Trump’s Defense of Putin
The President throws the US under the bus to defend Putin.
I suspect we have all heard or read this clip from Trump’s interview with Bill O’Reilly that aired before the Super Bowl (via CNN):
Trump made the remark during an interview with Fox News’ Bill O’Reilly, saying he respected his Russian counterpart.“But he’s a killer,” O’Reilly said to Trump.“There are a lot of killers. You think our country’s so innocent?” Trump replied.
Opposition leader Boris Nemtsov was killed outside the Kremlin as he walked home one night last year. Putin’s regime blames Chechens, but Nemtsov’s is one of a dozen high-profile murders of opponents widely thought to have been sanctioned by Putin’s government.
Another Putin opponent, Alexander Litvinenko, was killed in London by polonium poisoning in 2006. The British government said Putin “probably” approved the hit. That same year, opposition journalist Anna Politkovskaya was shot and killed outside her apartment.
In 2009, lawyer Sergei Magnitsky died in prison after being denied medical care. Others working on his investigation of corrupt Russian politicians also died suspiciously.
Among the many business leaders imprisoned or ousted under Putin are Mikhail Khodorkovsky, who was head of the oil giant Yukos, and associate Platon Lebedev. The Russian human rights group Memorial says there are 102 people held in Russian prisons for their political or religious beliefs.
The Kremlin has provided funding and training for far-right nationalist parties in Europe, and it used its state media and an army of hackers and social-media trolls to spread disinformation in the United States, in continental Europe and in Britain before the Brexit vote. The goals: to weaken European unity and the NATO alliance and to keep Europe dependent on Russian energy.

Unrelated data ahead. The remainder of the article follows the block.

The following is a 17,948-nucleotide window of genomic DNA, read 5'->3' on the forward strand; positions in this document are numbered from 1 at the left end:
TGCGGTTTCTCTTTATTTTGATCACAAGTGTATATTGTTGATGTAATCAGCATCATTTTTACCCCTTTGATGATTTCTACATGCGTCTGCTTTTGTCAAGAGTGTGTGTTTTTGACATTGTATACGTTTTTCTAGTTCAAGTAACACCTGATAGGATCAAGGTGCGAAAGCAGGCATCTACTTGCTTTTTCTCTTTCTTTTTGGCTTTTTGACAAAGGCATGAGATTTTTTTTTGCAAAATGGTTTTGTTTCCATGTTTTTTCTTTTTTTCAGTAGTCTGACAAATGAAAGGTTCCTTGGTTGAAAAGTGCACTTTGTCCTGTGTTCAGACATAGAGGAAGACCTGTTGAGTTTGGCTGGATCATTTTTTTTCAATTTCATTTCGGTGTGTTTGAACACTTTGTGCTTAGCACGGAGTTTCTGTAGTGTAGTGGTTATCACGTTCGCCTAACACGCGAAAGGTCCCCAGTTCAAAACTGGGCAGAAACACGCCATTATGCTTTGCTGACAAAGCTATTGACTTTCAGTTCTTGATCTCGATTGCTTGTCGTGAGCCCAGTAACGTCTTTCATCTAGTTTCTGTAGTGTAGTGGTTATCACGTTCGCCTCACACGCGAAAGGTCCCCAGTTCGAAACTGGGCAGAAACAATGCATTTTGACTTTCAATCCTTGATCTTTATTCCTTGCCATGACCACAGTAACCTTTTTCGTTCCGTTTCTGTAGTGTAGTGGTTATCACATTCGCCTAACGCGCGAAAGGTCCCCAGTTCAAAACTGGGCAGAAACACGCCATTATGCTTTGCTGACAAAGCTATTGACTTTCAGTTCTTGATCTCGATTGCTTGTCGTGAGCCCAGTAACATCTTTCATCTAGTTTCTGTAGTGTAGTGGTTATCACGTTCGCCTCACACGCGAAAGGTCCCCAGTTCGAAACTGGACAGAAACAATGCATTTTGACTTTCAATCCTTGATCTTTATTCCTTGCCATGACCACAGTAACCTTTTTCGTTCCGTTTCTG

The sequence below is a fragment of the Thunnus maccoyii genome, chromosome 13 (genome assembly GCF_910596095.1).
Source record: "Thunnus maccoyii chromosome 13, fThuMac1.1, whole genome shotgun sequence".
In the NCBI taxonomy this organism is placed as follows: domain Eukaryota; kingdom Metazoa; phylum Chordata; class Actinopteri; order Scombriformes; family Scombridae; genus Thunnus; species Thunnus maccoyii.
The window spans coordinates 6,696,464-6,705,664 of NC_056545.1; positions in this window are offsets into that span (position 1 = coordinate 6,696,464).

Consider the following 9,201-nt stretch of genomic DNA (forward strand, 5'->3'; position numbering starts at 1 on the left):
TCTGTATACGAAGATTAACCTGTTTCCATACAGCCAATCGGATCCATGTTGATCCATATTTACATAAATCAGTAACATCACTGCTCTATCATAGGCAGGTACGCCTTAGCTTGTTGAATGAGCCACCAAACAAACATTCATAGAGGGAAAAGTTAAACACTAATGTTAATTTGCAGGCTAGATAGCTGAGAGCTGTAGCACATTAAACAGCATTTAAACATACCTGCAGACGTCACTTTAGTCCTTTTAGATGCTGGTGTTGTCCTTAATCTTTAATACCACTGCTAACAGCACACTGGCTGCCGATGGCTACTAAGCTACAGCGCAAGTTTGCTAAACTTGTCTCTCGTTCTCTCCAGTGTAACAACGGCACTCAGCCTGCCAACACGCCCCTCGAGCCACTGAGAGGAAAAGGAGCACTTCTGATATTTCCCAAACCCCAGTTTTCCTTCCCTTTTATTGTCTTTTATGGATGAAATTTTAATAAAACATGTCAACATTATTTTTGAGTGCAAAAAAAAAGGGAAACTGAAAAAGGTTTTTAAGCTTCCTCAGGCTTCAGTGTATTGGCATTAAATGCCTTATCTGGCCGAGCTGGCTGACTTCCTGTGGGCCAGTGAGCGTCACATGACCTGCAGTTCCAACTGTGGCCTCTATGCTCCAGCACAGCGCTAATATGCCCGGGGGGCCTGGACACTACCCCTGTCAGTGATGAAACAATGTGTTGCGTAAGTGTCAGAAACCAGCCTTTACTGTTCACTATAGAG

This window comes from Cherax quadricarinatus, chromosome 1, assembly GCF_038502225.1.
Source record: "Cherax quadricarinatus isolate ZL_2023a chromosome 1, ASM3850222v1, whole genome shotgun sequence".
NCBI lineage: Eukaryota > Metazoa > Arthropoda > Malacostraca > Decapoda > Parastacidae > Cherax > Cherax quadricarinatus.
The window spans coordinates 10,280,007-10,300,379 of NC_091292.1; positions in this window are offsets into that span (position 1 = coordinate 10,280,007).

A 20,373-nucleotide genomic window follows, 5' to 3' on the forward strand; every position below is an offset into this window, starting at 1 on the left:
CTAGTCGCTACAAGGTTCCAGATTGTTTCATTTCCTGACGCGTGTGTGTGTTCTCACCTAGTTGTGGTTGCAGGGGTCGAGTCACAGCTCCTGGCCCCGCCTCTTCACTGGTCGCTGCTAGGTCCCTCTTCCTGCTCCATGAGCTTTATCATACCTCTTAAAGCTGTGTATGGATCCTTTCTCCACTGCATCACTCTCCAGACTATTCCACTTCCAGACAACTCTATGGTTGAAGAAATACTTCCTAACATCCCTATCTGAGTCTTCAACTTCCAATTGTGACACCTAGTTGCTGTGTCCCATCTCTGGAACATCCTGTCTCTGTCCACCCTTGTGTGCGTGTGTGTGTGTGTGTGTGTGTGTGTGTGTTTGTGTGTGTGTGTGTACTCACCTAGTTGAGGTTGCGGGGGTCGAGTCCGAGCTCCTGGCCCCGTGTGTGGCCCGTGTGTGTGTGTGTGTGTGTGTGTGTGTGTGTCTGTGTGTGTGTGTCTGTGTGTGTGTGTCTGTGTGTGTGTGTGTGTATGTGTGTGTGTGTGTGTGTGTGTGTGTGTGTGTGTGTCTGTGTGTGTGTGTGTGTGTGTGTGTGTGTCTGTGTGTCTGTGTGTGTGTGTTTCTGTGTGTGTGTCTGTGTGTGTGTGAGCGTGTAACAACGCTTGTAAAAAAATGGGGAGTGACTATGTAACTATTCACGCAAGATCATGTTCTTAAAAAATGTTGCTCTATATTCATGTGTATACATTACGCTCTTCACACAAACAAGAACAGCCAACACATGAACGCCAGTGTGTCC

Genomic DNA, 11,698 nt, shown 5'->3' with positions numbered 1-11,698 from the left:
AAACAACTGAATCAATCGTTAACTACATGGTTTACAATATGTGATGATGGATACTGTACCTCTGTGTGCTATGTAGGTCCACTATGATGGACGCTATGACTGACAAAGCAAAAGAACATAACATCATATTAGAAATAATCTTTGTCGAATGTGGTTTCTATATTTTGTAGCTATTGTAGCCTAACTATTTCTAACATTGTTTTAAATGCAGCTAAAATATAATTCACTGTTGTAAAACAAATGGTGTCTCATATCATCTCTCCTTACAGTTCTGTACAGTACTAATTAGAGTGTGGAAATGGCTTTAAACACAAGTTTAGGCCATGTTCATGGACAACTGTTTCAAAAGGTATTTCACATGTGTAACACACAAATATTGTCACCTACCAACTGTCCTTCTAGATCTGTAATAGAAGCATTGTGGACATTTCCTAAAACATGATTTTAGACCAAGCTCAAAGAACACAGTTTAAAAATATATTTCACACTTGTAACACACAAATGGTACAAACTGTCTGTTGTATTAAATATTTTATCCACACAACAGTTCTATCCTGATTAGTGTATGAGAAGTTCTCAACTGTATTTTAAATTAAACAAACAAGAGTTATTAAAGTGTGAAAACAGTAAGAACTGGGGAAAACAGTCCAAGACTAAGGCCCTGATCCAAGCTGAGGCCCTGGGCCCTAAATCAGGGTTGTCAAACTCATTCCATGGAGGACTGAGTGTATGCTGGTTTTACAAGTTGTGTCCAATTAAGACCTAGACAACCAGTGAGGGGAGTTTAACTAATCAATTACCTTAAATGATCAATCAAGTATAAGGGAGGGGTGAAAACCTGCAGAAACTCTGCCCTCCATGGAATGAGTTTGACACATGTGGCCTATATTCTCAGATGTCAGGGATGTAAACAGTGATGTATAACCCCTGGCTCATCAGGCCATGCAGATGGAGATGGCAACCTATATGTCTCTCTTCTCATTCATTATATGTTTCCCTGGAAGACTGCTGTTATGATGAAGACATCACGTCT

Russia also used disinformation to destabilize the Ukrainian government as Russia annexed Crimea. In Syria, where Russia propped up the Assad regime with indiscriminate bombing in Aleppo and elsewhere, Britain, France and the United States have blamed Putin’s government for the mass slaughter of civilians.
An Amnesty International summary of Putin’s rule leaves no doubt about his totalitarian state: “Journalist Killed . . . Human Rights Lawyer Killed . . . Gay Rights Protesters Attacked . . . Exhibition Organizers Sentenced . . . Activists Beaten and Detained . . . Opposition Leader Held in Detention . . . Repressive Laws Enacted . . . Fines for ‘Promoting Homosexuality’ Imposed . . . President Putin Signs Law to Re-criminalize Defamation . . . USAID Expelled . . . Federal Treason and Espionage Act goes into effect . . . Prominent NGOs are Vandalized . . . Moscow Authorities Detain Protesters and Opposition Party Members.”
It is, to put it mildly, patently bizarre for the President of the United States to defend Vladmir Putin by saying, “There are a lot of killers. You think our country’s so innocent?”
This, of course, prompted criticism of the President in the pages of the WSJ:
My blunt language suggesting that the president doesn’t love America notwithstanding, I didn’t intend to question the President’s motives or the content of his heart. My intended focus really was the effect his words and his actions have on the morale of the country, and how that effect may damage his performance. Let me explain.
The role of an American president is unique. It is not simply that he or she is vested with the executive power of just any national government. Rather, the president heads the government of the one country with an unequaled record of promoting and protecting human freedom—and the only country in the world that is in a position to continue doing so if properly led.